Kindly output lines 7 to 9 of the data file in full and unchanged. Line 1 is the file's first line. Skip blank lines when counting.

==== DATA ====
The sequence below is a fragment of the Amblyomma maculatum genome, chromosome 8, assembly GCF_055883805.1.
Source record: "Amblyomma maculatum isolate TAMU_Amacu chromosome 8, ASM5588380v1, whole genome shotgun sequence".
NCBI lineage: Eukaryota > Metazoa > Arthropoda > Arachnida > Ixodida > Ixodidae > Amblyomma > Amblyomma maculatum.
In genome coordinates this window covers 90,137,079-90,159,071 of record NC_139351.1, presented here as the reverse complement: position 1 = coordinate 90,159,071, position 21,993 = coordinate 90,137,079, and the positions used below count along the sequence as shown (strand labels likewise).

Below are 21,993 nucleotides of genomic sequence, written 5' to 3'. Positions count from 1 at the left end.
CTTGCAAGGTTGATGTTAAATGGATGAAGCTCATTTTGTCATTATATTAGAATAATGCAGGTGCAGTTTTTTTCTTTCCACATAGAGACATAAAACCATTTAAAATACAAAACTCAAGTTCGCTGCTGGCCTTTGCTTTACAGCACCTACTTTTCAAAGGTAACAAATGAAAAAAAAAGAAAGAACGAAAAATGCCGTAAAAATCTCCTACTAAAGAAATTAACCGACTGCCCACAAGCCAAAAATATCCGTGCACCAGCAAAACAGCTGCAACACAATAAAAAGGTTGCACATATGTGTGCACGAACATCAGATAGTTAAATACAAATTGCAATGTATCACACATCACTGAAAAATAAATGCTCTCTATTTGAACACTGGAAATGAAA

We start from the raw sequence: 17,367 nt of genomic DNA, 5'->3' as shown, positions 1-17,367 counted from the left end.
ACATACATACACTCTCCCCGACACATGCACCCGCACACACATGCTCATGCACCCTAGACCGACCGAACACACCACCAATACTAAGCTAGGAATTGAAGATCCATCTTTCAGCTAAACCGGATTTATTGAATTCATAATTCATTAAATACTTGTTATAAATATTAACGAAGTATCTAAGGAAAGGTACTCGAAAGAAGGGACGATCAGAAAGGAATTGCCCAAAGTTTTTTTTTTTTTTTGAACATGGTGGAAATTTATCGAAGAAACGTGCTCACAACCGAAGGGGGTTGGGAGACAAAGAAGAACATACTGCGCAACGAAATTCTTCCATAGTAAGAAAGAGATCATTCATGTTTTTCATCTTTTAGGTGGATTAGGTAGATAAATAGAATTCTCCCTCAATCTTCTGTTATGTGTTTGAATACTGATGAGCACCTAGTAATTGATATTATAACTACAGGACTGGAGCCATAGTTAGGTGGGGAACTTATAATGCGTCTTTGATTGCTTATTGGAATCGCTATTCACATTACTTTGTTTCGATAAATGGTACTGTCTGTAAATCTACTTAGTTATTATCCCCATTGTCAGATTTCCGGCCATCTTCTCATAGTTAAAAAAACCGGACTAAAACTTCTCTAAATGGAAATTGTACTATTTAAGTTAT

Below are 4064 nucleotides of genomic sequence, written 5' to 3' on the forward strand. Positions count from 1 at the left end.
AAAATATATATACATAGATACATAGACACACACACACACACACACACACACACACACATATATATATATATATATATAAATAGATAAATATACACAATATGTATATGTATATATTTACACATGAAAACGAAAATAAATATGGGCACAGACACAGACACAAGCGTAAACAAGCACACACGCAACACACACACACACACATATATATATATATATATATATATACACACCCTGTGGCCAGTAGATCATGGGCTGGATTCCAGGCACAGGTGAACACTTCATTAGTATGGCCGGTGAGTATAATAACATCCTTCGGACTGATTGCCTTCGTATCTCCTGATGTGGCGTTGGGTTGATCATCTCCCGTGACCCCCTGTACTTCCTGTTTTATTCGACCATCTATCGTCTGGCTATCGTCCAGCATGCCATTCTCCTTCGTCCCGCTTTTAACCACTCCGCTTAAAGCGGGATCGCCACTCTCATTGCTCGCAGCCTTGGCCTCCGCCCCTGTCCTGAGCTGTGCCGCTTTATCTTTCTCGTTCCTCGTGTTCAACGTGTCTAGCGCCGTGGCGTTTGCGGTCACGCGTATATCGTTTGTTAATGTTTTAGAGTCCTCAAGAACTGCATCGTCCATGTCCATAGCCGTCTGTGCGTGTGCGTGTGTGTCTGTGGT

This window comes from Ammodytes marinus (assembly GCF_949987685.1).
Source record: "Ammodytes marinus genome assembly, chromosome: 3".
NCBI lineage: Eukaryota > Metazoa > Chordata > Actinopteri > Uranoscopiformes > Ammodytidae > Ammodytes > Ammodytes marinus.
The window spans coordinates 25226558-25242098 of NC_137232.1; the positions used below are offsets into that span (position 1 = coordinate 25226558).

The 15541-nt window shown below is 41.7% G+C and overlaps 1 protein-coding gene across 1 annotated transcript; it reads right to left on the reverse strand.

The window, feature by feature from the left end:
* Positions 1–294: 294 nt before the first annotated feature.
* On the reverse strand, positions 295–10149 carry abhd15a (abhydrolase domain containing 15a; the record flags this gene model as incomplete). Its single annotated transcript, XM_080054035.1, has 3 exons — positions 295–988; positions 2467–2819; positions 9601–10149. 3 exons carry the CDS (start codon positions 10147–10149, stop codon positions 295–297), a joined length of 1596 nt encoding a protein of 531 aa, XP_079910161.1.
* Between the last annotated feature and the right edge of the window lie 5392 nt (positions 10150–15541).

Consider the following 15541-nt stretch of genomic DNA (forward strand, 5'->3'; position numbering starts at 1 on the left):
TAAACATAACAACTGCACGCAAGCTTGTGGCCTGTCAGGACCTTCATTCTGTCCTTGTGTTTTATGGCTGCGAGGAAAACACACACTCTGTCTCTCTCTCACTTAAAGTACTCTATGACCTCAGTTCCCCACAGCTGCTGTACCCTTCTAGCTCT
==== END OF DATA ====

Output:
We start from the raw sequence: 17,367 nt of genomic DNA, 5'->3' as shown, positions 1-17,367 counted from the left end.
ACATACATACACTCTCCCCGACACATGCACCCGCACACACATGCTCATGCACCCTAGACCGACCGAACACACCACCAATACTAAGCTAGGAATTGAAGATCCATCTTTCAGCTAAACCGGATTTATTGAATTCATAATTCATTAAATACTTGTTATAAATATTAACGAAGTATCTAAGGAAAGGTACTCGAAAGAAGGGACGATCAGAAAGGAATTGCCCAAAGTTTTTTTTTTTTTTTGAACATGGTGGAAATTTATCGAAGAAACGTGCTCACAACCGAAGGGGGTTGGGAGACAAAGAAGAACATACTGCGCAACGAAATTCTTCCATAGTAAGAAAGAGATCATTCATGTTTTTCATCTTTTAGGTGGATTAGGTAGATAAATAGAATTCTCCCTCAATCTTCTGTTATGTGTTTGAATACTGATGAGCACCTAGTAATTGATATTATAACTACAGGACTGGAGCCATAGTTAGGTGGGGAACTTATAATGCGTCTTTGATTGCTTATTGGAATCGCTATTCACATTACTTTGTTTCGATAAATGGTACTGTCTGTAAATCTACTTAGTTATTATCCCCATTGTCAGATTTCCGGCCATCTTCTCATAGTTAAAAAAACCGGACTAAAACTTCTCTAAATGGAAATTGTACTATTTAAGTTAT

Below are 4064 nucleotides of genomic sequence, written 5' to 3' on the forward strand. Positions count from 1 at the left end.